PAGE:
Inheritance theft: Be vigilant

Reduce the risk of someone stealing from your estate.

Article published: January 12, 2022

You likely have money, property and other items of value that you plan to leave to loved ones or charity. But do they know your plans?

It’s important that you tell them — and sooner rather than later. Why?

Because communication is one of several ways you can protect yourself from an insidious, all-too-frequent crime that is both underreported and underprosecuted, and which victimizes families of all social and economic levels.

I’m talking about inheritance theft.

No matter how smart you are or how stable your family, no one’s estate is entirely safe. Thieves are known to siphon assets from healthy, highly educated people about as often as they do those of the infirm and feeble-minded. And they get away with it because the thieves usually know the victims — and know the victims won’t prosecute.

In other words, the thieves are likely to be members of your own family. Inheritance theft can be hard to detect because thieves use whispered lies, fraud, psychological manipulation and forgery — acts hard to uncover and even harder to prove in court.

Some people never discover they were victimized or the thief convinces them that no theft occurred. Other victims are ashamed to reveal that a family member or close friend stole from them, and others don’t report losses to avoid publicity.

There are two types of estate hijackers:

  1. Family members. Some steal because they want revenge after a lifetime of feeling neglected or abused; others feel compelled because of drug addiction, their own marital or family needs or financial strife; and some simply are greedy.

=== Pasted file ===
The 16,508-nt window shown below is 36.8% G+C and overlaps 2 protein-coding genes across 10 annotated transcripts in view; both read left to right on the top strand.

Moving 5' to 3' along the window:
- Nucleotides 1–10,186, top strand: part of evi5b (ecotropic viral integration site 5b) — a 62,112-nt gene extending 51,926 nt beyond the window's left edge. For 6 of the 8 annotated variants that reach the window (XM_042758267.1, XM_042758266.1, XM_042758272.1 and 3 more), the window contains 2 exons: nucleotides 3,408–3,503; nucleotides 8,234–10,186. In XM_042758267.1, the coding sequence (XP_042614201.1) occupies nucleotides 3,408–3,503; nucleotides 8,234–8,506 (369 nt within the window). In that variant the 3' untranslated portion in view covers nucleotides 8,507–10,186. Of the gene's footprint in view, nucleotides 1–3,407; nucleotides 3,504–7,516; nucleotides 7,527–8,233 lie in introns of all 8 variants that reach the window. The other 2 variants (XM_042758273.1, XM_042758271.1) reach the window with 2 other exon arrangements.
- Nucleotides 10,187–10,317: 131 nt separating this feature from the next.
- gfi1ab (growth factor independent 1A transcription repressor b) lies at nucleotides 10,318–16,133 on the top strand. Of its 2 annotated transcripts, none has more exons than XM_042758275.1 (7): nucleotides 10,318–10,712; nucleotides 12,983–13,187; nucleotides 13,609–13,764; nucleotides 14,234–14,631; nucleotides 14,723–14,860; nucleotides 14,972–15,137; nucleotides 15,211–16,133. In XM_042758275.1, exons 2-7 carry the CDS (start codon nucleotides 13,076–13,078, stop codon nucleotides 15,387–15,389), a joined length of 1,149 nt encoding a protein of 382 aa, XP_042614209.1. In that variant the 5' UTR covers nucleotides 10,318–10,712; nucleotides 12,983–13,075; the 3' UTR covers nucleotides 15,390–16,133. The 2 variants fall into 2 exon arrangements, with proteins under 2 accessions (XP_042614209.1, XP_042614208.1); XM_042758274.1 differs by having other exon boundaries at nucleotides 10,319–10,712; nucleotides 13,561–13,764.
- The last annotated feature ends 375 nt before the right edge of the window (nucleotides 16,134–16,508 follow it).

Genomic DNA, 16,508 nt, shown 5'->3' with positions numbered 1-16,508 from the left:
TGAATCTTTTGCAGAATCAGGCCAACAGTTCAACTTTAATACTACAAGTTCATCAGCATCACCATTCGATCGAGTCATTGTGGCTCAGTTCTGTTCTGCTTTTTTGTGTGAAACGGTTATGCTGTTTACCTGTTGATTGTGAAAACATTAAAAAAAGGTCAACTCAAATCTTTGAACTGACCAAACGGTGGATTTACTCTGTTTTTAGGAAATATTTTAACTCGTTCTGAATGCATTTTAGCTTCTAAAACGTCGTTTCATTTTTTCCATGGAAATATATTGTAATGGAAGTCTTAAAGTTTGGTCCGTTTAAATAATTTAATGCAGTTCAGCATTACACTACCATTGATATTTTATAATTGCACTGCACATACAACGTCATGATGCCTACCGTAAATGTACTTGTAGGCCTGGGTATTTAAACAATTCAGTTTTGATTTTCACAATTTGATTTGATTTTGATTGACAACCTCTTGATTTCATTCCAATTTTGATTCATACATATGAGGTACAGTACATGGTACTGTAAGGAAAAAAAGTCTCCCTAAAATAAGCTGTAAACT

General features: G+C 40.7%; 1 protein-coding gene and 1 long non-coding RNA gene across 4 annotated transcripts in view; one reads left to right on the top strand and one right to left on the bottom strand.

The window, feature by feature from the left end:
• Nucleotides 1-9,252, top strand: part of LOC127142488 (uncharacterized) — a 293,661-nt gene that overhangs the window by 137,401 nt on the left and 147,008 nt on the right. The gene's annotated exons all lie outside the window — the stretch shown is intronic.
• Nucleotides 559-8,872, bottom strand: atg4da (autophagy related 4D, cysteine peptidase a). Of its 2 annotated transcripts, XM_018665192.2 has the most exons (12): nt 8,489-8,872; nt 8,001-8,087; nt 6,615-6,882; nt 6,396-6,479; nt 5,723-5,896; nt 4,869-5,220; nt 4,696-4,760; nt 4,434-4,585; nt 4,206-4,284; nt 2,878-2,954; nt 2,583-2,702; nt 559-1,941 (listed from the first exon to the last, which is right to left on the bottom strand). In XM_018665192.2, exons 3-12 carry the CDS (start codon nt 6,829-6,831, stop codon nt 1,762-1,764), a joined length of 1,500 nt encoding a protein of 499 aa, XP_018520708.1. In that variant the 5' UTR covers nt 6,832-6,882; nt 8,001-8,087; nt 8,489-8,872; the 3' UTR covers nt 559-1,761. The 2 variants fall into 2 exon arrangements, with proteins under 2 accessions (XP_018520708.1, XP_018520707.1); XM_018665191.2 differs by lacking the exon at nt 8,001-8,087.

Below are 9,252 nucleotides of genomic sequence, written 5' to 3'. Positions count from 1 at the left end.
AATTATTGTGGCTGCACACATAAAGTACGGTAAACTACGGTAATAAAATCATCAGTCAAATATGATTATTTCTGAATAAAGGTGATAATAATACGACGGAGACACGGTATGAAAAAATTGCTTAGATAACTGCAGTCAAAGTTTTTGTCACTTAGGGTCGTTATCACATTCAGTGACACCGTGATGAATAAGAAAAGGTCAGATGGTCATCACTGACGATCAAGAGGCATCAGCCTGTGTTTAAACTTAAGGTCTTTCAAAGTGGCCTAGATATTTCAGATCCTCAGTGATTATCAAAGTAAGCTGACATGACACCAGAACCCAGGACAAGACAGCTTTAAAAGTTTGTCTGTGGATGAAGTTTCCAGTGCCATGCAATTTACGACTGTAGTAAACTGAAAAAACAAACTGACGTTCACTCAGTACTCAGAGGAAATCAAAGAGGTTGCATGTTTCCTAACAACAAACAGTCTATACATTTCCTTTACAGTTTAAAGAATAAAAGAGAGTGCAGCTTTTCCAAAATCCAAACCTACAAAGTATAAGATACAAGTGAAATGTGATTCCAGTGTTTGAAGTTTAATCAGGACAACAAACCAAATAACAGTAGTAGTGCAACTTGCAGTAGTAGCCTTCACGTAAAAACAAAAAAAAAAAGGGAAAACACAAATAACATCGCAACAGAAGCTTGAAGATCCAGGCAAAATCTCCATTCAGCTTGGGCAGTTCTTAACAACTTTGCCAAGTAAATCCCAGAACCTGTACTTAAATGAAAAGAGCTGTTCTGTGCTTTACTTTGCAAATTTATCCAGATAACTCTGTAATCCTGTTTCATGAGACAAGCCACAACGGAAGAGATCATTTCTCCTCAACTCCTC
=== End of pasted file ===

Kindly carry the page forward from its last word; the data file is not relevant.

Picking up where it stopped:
2. Outsiders. These include overly friendly strangers, some of whom assist the elderly or infirm to gain their trust; club or church friends; spouses from second marriages; caregivers or healthcare workers; someone who constantly criticizes or tries to portray someone as incompetent; anyone entrusted with handling another person’s money or financial affairs; anyone with a power of attorney; unethical executors of wills or trustees of trusts; and salespeople pushing financial products that are not in a client’s best interests.

Protect your estate

How can you protect your estate and intended heirs from thieves and interlopers? While nothing can make you invincible, here are four ways you can help yourself and your parents avoid becoming victims of inheritance theft:

  1. Prepare an estate plan. Documenting your desires for the disposition of your assets is the first step in preventing people from claiming you made verbal promises to them. Hire an estate attorney that you’ve vetted personally or who is referred to you by a trusted source.
  2. Choose a trusted friend or family member to serve as your executor and/or trustee. And to help make sure he or she follows your instructions, distribute copies of your will and trust documents to at least one other heir — and preferably to all of them. If you feel uncomfortable letting others see your plans, require your executor or trustee to retain the services of an estate attorney (at your or your estate’s expense) to oversee matters. Instruct that the attorney be paid on an hourly basis rather than as a percent of the estate’s value. (Note: We don’t recommend that you name an attorney, bank or trust company as executor or trustee because they typically charge exorbitant fees, often as a percentage of the estate’s value. And they can be difficult or even impossible to fire — leaving your heirs helpless if they are unhappy with the costs or service.)
  3. Keep all your legal and financial documents in a safe place, such as a safety deposit box or a fire-resistant home safe. Create digital backups.
  4. If you make changes to your documents, inform all concerned. And that includes your independent, objective, fee-based financial advisor.

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